Furthermore, COO warmth influences consumer attitudes toward a company’s products directly as well as indirectly through blame attributions, which supports H2a-H2d. High COO warmth, despite not being diagnostic of product quality, still produces a general, favorable predisposition toward the country that transfers to more positive attitudes toward its products (Chen et al., 2014; Halkias et al., 2016). Furthermore, COO warmth causes consumers to perceive that a company is well-intentioned, good-natured and cooperative toward others, which diminishes their blame attributions toward the company, which finally spill over to more positive predispositions toward the company’s products. These results corroborate Klein and Dawar’s (2004) findings of corporate associations about the fairness and trustworthiness of a company affecting blame attributions toward the company in a product-harm crisis. These results also reinforce Xu et al.’s (2013) argument that the often-ignored warmth dimension of the origin country plays a crucial role in mitigating judgments of blame in critical consumption settings. Finally, the findings reinforce the centrality of blaming as a response to critical events that involve warm vs cold countries, and they further provide empirical evidence of the “knock-on effect” of attributions (Klein and Dawar, 2004).

5. Study 2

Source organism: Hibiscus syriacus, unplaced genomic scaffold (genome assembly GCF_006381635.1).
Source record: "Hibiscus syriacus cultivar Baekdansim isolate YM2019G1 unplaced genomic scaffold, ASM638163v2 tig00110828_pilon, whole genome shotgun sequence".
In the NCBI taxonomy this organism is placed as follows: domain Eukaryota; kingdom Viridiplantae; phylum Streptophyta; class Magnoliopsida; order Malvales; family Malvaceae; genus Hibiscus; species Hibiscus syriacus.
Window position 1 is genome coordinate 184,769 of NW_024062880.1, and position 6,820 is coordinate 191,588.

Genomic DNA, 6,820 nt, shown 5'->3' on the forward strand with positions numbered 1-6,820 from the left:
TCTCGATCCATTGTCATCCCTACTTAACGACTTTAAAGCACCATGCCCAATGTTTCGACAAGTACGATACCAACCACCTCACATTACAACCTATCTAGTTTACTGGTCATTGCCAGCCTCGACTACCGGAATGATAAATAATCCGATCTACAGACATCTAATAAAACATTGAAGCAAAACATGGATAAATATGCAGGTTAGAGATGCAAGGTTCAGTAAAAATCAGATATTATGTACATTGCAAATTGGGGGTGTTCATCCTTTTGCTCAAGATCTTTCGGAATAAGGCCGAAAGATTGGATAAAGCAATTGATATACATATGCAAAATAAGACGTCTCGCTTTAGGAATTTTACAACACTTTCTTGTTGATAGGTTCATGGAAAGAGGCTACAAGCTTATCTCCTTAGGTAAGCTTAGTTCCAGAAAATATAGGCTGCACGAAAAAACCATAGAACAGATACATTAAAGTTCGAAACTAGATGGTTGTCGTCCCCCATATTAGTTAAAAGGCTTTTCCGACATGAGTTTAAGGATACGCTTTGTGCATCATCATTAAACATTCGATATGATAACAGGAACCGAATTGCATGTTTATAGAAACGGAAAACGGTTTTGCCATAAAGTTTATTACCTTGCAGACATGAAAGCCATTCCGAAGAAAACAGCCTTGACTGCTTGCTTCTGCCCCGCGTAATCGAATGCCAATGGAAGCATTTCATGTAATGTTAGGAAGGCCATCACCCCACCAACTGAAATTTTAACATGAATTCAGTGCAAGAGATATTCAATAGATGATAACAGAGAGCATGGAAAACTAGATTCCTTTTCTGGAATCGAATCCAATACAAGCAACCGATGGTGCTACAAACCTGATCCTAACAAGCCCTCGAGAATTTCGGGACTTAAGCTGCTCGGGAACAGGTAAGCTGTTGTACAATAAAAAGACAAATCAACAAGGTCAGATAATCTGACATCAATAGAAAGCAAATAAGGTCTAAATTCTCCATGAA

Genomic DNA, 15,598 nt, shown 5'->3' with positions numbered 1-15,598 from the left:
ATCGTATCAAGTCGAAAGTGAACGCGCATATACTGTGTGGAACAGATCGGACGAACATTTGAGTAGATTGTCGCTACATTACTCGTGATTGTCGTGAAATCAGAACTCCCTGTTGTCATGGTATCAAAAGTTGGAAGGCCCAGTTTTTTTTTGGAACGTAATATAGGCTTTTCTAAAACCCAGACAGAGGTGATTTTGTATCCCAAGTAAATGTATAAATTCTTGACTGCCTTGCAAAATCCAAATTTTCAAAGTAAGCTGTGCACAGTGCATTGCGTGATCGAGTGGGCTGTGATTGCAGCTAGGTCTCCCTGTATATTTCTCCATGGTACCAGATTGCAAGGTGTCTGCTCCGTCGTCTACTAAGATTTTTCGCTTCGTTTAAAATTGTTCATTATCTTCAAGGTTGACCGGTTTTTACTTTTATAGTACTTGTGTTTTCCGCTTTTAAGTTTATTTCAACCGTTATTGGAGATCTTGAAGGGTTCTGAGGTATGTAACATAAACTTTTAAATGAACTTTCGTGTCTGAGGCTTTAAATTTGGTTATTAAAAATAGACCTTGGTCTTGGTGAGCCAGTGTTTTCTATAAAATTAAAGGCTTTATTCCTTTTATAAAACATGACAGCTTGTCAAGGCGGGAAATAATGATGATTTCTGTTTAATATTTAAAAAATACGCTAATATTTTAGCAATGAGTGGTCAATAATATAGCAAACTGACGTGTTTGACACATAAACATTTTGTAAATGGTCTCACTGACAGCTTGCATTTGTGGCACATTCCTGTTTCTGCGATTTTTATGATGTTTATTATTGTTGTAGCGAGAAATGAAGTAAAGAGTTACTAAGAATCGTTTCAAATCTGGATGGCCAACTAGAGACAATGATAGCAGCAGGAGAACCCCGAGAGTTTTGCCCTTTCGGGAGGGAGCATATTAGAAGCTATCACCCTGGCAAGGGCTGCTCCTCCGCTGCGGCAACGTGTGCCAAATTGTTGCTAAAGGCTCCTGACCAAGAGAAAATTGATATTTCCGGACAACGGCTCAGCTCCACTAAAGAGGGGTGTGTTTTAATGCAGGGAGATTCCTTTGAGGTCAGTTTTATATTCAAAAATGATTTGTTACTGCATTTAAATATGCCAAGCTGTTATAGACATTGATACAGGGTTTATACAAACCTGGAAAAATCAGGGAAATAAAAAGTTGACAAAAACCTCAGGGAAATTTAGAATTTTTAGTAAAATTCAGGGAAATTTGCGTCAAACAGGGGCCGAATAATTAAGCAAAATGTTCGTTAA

5.1 Method

5.1.1 Research design

Study 2 aims to corroborate Study 1’s findings using different COOs and product categories. Second, it aims to assess the moderating effects of ethnocentrism, animosity toward a country, product involvement and product type. The research design was a 2 (COO competence: low vs high) × 2 (COO warmth: low vs high)×2 (product involvement: low vs high)×2 (purchase motivation: utilitarian vs hedonic) between-subjects survey-based, quasi-experimental design.

With respect to the COOs, the USA (high competence, high warmth), Greece (low competence, high warmth), Switzerland (high competence, low warmth), and Romania (low competence, low warmth) were chosen based on the results of a pre-test in a sample of 87 consumers, following the same procedure as in Study 1 (Table II). The results of a one-way between-subjects ANOVA reveal significant differences between the mean scores of perceived competence (F(3, 83)=22.93, p<0.01) and warmth (F(3, 83)=8.11, p<0.01) across the four COO conditions. Post hoc comparisons indicate no strong evidence that: the USA and Switzerland are differently competent, but they are more competent than Greece and Romania; and no strong evidence that the USA and Greece are differently warm, but they are warmer than Switzerland and Romania.